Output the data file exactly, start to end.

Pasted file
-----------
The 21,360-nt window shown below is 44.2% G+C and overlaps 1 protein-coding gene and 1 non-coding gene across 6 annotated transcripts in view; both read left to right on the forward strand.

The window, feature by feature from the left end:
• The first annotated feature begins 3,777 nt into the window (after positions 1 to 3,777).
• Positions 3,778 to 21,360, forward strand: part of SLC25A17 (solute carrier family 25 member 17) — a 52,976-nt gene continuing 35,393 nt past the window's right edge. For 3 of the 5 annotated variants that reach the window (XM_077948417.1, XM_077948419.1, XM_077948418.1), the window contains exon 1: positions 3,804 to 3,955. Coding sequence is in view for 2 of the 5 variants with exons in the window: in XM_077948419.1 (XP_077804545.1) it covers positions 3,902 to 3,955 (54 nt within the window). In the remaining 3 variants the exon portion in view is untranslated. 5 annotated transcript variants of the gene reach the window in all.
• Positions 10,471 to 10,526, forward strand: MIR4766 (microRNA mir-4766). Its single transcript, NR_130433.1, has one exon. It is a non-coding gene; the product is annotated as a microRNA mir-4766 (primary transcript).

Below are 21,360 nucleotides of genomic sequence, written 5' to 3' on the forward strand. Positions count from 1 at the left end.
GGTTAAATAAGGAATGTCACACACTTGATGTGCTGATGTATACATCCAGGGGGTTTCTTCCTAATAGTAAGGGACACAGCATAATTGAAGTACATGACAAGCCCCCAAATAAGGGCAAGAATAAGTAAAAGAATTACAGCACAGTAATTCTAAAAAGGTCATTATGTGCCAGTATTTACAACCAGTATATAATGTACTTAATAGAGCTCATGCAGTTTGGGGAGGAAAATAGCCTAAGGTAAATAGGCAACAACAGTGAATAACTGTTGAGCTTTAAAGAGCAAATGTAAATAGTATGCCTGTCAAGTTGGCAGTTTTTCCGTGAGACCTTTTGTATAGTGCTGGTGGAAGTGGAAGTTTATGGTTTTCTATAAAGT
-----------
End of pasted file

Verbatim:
The 21,360-nt window shown below is 44.2% G+C and overlaps 1 protein-coding gene and 1 non-coding gene across 6 annotated transcripts in view; both read left to right on the forward strand.

The window, feature by feature from the left end:
• The first annotated feature begins 3,777 nt into the window (after positions 1 to 3,777).
• Positions 3,778 to 21,360, forward strand: part of SLC25A17 (solute carrier family 25 member 17) — a 52,976-nt gene continuing 35,393 nt past the window's right edge. For 3 of the 5 annotated variants that reach the window (XM_077948417.1, XM_077948419.1, XM_077948418.1), the window contains exon 1: positions 3,804 to 3,955. Coding sequence is in view for 2 of the 5 variants with exons in the window: in XM_077948419.1 (XP_077804545.1) it covers positions 3,902 to 3,955 (54 nt within the window). In the remaining 3 variants the exon portion in view is untranslated. 5 annotated transcript variants of the gene reach the window in all.
• Positions 10,471 to 10,526, forward strand: MIR4766 (microRNA mir-4766). Its single transcript, NR_130433.1, has one exon. It is a non-coding gene; the product is annotated as a microRNA mir-4766 (primary transcript).

Below are 21,360 nucleotides of genomic sequence, written 5' to 3' on the forward strand. Positions count from 1 at the left end.
GGTTAAATAAGGAATGTCACACACTTGATGTGCTGATGTATACATCCAGGGGGTTTCTTCCTAATAGTAAGGGACACAGCATAATTGAAGTACATGACAAGCCCCCAAATAAGGGCAAGAATAAGTAAAAGAATTACAGCACAGTAATTCTAAAAAGGTCATTATGTGCCAGTATTTACAACCAGTATATAATGTACTTAATAGAGCTCATGCAGTTTGGGGAGGAAAATAGCCTAAGGTAAATAGGCAACAACAGTGAATAACTGTTGAGCTTTAAAGAGCAAATGTAAATAGTATGCCTGTCAAGTTGGCAGTTTTTCCGTGAGACCTTTTGTATAGTGCTGGTGGAAGTGGAAGTTTATGGTTTTCTATAAAGT